“How Math Can Save Your Life” aims to show how mathematics can play a role in day to day decision making. Aimed at the non-mathematically inclined, it uses only arithmetic, but introduces simple probability theory, statistics, and game theory.
The author, James Stein, a professor of mathematics at California State, Long Beach, has a secondary goal of improving mathematics education in high schools (mostly by de-emphasizing algebra and going back to useful basics).
Each of the 14 chapters explains how math can help achieve some end : improve your grades, win arguments, fix the economy, gamble, etc. And each chapter is illustrated with 3 or 4 examples. He does a good job of keeping the mathematics dead simple, introducing only what is needed to solve the problem at hand, and building on earlier ideas.
For those with any math background beyond high school there is nothing really new here, though some of his examples are interesting. I see this as useful mostly for high school students and math-averse adults. His treatment of game theory as a decision making tool is very useful, as is his treatment of probabilities.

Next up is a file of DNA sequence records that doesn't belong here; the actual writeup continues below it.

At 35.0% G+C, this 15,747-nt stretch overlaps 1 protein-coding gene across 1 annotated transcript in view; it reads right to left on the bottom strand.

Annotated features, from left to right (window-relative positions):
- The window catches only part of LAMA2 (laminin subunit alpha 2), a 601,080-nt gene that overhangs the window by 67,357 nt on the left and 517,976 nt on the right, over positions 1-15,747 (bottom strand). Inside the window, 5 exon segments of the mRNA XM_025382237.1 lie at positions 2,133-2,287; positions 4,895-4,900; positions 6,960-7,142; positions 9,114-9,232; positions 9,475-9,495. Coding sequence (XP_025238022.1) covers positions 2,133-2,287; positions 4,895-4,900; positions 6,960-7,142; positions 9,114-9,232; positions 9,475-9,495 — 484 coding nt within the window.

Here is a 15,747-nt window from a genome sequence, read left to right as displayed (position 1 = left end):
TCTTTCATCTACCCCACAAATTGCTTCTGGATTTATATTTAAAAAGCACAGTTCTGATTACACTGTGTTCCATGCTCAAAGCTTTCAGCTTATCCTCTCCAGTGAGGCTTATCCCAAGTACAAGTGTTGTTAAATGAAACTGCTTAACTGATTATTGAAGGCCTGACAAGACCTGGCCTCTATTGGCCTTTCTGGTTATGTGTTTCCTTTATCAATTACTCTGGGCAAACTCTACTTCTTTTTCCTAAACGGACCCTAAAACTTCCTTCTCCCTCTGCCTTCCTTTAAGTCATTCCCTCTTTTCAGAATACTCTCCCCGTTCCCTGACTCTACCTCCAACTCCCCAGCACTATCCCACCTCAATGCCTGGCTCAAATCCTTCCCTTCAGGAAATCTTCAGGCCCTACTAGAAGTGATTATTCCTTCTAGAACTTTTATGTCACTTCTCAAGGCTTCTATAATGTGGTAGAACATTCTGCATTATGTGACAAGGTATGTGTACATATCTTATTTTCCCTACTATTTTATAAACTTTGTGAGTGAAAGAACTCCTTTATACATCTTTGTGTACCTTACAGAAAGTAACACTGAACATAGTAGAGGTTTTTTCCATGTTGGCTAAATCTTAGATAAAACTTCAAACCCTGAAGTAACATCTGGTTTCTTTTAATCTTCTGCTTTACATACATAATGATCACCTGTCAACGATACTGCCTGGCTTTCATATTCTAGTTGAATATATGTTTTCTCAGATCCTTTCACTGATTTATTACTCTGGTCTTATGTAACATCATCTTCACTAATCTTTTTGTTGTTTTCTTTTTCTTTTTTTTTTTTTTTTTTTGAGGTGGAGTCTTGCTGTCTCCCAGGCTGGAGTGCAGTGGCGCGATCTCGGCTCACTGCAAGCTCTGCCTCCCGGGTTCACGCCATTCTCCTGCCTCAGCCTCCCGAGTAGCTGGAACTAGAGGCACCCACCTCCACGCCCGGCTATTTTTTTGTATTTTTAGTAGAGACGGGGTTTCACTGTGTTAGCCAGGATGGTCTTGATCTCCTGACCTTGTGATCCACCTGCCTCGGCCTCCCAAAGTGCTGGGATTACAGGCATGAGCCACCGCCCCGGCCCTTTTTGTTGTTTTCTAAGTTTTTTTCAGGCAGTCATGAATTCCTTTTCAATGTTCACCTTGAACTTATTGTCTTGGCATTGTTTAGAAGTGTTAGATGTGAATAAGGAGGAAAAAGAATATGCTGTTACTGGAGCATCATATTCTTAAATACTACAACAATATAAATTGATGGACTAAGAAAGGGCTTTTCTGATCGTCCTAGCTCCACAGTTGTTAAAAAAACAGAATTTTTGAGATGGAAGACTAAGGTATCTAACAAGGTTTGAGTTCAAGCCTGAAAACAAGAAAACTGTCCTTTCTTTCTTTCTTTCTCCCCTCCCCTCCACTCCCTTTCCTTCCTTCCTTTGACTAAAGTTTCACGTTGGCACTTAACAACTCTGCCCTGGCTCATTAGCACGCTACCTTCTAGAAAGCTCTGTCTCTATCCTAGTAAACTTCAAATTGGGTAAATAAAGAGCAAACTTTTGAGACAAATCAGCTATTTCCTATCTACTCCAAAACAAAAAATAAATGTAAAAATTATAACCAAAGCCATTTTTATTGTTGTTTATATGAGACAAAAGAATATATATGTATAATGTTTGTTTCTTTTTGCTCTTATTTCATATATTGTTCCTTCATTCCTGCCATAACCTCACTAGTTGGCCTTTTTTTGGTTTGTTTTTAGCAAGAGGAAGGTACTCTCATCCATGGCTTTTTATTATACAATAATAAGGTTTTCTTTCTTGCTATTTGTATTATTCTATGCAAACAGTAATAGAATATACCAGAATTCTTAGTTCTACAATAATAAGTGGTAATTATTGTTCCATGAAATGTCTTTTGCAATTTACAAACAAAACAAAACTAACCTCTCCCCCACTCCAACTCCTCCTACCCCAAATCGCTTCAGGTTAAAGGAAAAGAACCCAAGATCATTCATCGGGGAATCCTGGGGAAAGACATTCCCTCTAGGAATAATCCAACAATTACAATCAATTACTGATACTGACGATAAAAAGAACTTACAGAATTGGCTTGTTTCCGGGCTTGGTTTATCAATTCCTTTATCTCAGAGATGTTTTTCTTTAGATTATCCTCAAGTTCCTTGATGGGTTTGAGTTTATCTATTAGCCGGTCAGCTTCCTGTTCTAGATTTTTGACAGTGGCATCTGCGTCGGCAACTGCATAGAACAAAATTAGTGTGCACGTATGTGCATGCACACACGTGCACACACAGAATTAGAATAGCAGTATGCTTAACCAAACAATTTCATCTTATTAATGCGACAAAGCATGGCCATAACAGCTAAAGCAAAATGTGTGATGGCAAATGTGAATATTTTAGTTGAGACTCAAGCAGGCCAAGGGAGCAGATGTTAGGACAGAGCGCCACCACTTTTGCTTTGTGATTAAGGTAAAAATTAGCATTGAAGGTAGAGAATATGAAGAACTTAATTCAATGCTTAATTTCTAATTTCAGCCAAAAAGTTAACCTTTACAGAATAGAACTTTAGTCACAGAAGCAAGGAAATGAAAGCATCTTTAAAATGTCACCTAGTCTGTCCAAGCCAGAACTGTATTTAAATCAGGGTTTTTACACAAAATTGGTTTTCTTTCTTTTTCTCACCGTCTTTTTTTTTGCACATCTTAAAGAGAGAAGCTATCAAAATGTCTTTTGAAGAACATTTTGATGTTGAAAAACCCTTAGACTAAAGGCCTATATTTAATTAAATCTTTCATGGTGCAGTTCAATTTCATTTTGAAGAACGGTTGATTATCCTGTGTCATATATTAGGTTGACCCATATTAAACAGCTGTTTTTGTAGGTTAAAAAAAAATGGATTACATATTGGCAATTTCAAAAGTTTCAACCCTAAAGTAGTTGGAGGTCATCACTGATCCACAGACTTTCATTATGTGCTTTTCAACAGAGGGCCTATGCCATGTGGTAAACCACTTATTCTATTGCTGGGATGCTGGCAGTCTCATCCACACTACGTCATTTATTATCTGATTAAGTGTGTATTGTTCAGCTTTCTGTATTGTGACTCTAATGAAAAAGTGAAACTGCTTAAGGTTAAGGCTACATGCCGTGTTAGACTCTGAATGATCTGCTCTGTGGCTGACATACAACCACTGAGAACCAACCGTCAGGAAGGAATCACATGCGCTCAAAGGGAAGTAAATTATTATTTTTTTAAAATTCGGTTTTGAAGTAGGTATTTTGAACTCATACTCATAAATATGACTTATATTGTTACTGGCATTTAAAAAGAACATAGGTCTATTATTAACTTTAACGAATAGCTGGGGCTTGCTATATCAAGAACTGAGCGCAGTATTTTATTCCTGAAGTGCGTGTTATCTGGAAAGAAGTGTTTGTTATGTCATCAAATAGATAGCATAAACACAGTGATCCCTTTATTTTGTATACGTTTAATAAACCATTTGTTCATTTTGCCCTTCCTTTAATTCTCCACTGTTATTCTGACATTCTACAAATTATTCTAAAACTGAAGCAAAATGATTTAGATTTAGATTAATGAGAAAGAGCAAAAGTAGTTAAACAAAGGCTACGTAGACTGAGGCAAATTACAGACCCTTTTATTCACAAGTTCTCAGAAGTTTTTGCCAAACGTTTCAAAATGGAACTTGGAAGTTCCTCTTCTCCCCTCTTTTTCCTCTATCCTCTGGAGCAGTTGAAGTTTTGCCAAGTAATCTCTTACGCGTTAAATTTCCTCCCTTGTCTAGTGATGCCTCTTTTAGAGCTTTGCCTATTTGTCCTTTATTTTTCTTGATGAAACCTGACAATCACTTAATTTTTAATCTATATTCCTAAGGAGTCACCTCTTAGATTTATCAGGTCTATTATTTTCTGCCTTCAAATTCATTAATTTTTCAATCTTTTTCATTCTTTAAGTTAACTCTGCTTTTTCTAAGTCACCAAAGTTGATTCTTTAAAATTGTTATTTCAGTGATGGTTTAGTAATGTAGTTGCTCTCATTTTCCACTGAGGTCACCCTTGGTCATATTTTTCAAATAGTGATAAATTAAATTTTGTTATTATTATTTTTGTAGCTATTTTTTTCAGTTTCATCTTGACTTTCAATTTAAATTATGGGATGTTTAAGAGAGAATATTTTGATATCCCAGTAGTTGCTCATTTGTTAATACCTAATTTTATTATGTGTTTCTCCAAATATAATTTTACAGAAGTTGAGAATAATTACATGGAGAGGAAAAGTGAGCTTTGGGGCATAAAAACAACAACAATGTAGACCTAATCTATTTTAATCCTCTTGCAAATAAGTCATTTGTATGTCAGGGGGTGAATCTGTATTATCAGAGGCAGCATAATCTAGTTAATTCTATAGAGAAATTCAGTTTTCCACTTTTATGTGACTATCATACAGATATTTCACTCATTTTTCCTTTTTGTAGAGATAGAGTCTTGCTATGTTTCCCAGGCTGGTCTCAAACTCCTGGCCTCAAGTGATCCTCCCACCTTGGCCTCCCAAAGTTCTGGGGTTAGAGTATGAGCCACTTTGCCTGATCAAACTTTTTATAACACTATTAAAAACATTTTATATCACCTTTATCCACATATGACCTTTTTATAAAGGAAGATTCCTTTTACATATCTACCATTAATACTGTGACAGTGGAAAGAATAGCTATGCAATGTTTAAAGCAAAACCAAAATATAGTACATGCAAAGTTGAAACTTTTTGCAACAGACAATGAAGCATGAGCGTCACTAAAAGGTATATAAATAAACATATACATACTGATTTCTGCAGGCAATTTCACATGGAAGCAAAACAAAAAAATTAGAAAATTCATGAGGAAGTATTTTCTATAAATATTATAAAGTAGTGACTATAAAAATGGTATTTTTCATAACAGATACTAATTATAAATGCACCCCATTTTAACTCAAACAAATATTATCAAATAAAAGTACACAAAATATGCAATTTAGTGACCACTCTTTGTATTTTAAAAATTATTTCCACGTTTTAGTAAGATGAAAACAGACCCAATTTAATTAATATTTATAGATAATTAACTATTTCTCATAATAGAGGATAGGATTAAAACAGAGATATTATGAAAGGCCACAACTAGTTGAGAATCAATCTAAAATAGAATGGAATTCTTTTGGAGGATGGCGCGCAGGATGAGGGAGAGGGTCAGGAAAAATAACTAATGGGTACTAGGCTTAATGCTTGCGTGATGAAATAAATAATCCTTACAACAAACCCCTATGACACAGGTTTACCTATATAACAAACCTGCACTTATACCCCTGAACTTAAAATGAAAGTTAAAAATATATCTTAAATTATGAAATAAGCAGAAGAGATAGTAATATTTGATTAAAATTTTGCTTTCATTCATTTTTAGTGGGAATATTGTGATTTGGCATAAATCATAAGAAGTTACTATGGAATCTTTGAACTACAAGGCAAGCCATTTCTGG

My only serious complaint about this book is the author’s right-wing bias. His analysis of the great recession (i.e. the recession we are currently experiencing) is founded on an incorrect analysis - the Rush Limbaugh analysis, to be exact. Specifically he places the root cause on the Community Reinvestment Act of 1977. He offers no explanation why that law caused no problems for nearly 30 years. He goes on to claim that the requirement, beginning in early 90s, that Fannie and Freddie devote a (small) percentage of their lending to affordable housing, played another part in the crisis that took place 16 years later. At no point does he mention the repeal of Glass-Steagal - the law that had kept commercial and investment banks separate. Nor does he mention the outright frauds committed by Goldman and other mega-banks, AIG, or the sleazy mortgage broker industry that made enormous profits from ‘liar loans’. In short, he takes the pure right-wing line on this issue (and on others).
Nonetheless, if you can ignore the right-wing bias, and feel the need for better decision making in your day to day life, this may be the right book for you.